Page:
Photo from Library of Congress
With its 24/7 transit system and a subway system that dates from 1904, New York City seems like a city of mass transportation. Its residents expect a lot, always pushing for better and increased service, more transit lines, and more bike lanes, but sometimes its worth taking a step back and remember where we came from.
The 1930s heralded the automobile era in America. Broadacre City, Frank Lloyd Wright’s automobile-driven suburban utopia was presented in 1932. Robert Moses, that other car proponent, became Chairman of the Triborough Bridge and Tunnel Authority (legally known today as the MTA) in 1934 and started the onslaught of bridge and parkway construction.
But in addition to these roadways that still exist today, the car was embedded into many more things in New York City’s urban life. More than blaming everything on Moses, we should accept that cars were embraced across many institutions and built into the architecture of everything from museums, to zoos, to transit terminals. Here are 10 forgotten examples of car-centric history in New York City:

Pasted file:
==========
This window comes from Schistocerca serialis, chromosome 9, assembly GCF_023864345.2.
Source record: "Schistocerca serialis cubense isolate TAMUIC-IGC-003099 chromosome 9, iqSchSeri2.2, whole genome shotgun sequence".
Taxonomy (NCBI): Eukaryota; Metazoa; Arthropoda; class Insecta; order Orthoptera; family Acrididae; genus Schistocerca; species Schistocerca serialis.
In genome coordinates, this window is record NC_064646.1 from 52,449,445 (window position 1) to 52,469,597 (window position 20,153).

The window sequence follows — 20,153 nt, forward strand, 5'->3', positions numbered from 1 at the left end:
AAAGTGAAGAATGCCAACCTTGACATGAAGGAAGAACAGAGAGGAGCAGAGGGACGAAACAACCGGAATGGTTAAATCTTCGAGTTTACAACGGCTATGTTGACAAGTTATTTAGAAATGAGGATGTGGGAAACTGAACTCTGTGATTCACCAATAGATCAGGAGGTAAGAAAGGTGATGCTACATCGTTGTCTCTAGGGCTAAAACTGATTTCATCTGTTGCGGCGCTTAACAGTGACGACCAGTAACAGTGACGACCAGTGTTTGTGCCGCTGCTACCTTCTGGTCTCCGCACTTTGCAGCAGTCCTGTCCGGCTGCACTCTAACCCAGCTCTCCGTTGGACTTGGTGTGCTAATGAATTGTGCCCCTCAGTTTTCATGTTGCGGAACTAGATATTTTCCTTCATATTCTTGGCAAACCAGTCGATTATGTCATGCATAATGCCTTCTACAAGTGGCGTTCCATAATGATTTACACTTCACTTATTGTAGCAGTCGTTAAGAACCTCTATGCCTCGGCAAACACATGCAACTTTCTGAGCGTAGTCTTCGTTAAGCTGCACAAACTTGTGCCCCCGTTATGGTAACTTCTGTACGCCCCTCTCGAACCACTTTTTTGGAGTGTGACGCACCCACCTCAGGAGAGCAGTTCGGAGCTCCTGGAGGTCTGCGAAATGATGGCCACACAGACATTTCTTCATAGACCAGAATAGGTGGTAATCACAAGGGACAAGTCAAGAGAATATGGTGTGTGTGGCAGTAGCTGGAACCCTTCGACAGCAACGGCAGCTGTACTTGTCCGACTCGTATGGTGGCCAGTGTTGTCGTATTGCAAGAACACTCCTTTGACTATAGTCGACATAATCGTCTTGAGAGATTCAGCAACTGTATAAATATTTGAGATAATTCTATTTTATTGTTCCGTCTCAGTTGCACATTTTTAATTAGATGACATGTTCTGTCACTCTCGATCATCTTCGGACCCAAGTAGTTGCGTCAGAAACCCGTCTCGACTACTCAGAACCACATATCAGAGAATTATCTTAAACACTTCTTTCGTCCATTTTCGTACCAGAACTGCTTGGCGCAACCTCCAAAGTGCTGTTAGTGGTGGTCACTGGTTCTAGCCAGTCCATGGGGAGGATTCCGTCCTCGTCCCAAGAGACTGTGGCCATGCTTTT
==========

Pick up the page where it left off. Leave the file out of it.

10. Original Penn Station’s Internal Driveways
Image via Museum of the City of New York
Even the original Pennsylvania Station, this paragon of transportations stations, accommodated the automobile. One reason it’s not often pictured in old photographs is due to the impressive circulation design of the station as a whole, which separated traffic flow in the station. The cars entered through internal driveways–31st Street for passengers getting onto the trains, 33rd Street for those who had disembarked. As described by Hilary Ballon in the book New York City’s Pennsylvania Station, the driveways were “twice as wide as the outside street” and “sloped down to the train concourse level.”
Take our upcoming tour of the Remnants of Penn Station: